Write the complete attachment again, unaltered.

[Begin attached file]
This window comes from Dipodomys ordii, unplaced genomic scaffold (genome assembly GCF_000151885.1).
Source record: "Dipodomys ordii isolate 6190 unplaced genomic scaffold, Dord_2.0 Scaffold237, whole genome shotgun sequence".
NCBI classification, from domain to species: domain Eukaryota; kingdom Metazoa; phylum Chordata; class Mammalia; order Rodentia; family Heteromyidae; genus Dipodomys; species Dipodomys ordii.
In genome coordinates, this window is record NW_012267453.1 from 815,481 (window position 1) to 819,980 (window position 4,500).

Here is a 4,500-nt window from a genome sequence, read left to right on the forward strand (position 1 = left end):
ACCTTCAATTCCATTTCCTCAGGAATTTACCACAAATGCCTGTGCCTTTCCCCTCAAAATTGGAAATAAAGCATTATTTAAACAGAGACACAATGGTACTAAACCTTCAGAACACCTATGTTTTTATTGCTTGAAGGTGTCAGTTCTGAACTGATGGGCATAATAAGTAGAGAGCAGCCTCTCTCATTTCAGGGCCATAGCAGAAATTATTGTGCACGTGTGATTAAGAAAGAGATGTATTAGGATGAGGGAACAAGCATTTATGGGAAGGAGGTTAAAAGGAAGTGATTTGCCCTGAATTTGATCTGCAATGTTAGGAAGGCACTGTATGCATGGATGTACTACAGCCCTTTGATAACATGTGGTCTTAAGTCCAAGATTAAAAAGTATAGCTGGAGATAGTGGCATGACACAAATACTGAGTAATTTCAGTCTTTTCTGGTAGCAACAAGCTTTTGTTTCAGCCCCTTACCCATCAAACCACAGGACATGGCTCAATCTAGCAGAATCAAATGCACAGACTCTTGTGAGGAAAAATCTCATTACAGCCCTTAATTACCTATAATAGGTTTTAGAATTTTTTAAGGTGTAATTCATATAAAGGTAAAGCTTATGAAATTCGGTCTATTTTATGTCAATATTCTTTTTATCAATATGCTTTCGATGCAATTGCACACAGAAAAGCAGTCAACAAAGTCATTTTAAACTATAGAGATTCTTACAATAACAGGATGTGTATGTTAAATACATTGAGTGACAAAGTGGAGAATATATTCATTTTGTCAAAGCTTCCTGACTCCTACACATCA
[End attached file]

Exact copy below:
This window comes from Dipodomys ordii, unplaced genomic scaffold (genome assembly GCF_000151885.1).
Source record: "Dipodomys ordii isolate 6190 unplaced genomic scaffold, Dord_2.0 Scaffold237, whole genome shotgun sequence".
NCBI classification, from domain to species: domain Eukaryota; kingdom Metazoa; phylum Chordata; class Mammalia; order Rodentia; family Heteromyidae; genus Dipodomys; species Dipodomys ordii.
In genome coordinates, this window is record NW_012267453.1 from 815,481 (window position 1) to 819,980 (window position 4,500).

Here is a 4,500-nt window from a genome sequence, read left to right on the forward strand (position 1 = left end):
ACCTTCAATTCCATTTCCTCAGGAATTTACCACAAATGCCTGTGCCTTTCCCCTCAAAATTGGAAATAAAGCATTATTTAAACAGAGACACAATGGTACTAAACCTTCAGAACACCTATGTTTTTATTGCTTGAAGGTGTCAGTTCTGAACTGATGGGCATAATAAGTAGAGAGCAGCCTCTCTCATTTCAGGGCCATAGCAGAAATTATTGTGCACGTGTGATTAAGAAAGAGATGTATTAGGATGAGGGAACAAGCATTTATGGGAAGGAGGTTAAAAGGAAGTGATTTGCCCTGAATTTGATCTGCAATGTTAGGAAGGCACTGTATGCATGGATGTACTACAGCCCTTTGATAACATGTGGTCTTAAGTCCAAGATTAAAAAGTATAGCTGGAGATAGTGGCATGACACAAATACTGAGTAATTTCAGTCTTTTCTGGTAGCAACAAGCTTTTGTTTCAGCCCCTTACCCATCAAACCACAGGACATGGCTCAATCTAGCAGAATCAAATGCACAGACTCTTGTGAGGAAAAATCTCATTACAGCCCTTAATTACCTATAATAGGTTTTAGAATTTTTTAAGGTGTAATTCATATAAAGGTAAAGCTTATGAAATTCGGTCTATTTTATGTCAATATTCTTTTTATCAATATGCTTTCGATGCAATTGCACACAGAAAAGCAGTCAACAAAGTCATTTTAAACTATAGAGATTCTTACAATAACAGGATGTGTATGTTAAATACATTGAGTGACAAAGTGGAGAATATATTCATTTTGTCAAAGCTTCCTGACTCCTACACATCA